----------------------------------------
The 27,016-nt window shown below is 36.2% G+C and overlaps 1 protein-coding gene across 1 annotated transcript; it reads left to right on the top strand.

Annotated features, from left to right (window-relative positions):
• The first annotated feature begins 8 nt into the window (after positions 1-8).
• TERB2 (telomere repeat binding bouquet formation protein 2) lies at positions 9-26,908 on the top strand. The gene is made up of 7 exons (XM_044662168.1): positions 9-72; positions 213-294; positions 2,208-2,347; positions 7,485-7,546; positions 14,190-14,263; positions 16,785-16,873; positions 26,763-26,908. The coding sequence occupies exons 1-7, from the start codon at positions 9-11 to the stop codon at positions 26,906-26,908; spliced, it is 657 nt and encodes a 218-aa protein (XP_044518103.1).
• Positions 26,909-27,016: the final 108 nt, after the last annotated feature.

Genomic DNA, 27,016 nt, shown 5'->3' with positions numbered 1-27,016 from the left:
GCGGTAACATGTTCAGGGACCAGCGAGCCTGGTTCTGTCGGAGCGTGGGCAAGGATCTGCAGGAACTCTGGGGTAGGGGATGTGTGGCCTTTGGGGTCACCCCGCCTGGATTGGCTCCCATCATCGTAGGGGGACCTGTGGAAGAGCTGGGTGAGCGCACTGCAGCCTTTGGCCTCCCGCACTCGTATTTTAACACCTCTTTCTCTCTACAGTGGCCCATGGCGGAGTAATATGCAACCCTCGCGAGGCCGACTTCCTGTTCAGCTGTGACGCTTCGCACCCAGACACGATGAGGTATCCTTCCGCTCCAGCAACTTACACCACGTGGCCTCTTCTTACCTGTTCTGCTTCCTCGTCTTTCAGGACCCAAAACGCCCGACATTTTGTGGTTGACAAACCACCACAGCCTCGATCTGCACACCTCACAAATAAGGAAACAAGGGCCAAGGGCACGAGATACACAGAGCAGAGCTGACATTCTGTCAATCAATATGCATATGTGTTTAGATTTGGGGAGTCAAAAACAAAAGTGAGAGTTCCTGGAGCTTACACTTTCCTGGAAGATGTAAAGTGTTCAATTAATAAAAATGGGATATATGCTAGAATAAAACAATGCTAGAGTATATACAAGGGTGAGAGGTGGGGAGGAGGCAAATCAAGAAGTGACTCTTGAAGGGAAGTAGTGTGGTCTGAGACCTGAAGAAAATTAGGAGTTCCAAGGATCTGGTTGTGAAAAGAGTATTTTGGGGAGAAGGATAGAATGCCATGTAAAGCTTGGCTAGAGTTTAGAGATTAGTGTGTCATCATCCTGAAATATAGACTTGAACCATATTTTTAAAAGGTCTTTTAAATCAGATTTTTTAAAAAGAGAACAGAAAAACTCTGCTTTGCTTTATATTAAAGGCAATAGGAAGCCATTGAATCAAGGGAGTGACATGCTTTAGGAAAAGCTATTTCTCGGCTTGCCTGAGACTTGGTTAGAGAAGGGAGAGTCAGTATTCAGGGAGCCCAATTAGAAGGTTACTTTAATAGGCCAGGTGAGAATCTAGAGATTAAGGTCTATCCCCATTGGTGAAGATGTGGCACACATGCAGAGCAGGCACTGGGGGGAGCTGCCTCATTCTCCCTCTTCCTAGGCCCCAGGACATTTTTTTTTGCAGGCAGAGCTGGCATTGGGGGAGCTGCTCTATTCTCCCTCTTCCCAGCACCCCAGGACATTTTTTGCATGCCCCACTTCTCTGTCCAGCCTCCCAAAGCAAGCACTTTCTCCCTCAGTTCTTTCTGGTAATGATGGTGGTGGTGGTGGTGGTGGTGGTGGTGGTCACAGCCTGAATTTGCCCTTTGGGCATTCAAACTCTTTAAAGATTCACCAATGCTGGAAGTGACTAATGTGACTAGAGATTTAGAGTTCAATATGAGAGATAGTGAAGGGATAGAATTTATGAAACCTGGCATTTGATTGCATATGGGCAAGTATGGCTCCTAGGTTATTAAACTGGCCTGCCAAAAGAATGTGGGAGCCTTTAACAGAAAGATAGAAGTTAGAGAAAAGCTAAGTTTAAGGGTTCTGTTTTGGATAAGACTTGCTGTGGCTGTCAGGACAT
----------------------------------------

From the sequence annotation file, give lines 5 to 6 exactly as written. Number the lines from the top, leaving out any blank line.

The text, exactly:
• Positions 26,909-27,016: the final 108 nt, after the last annotated feature.

Genomic DNA, 27,016 nt, shown 5'->3' with positions numbered 1-27,016 from the left: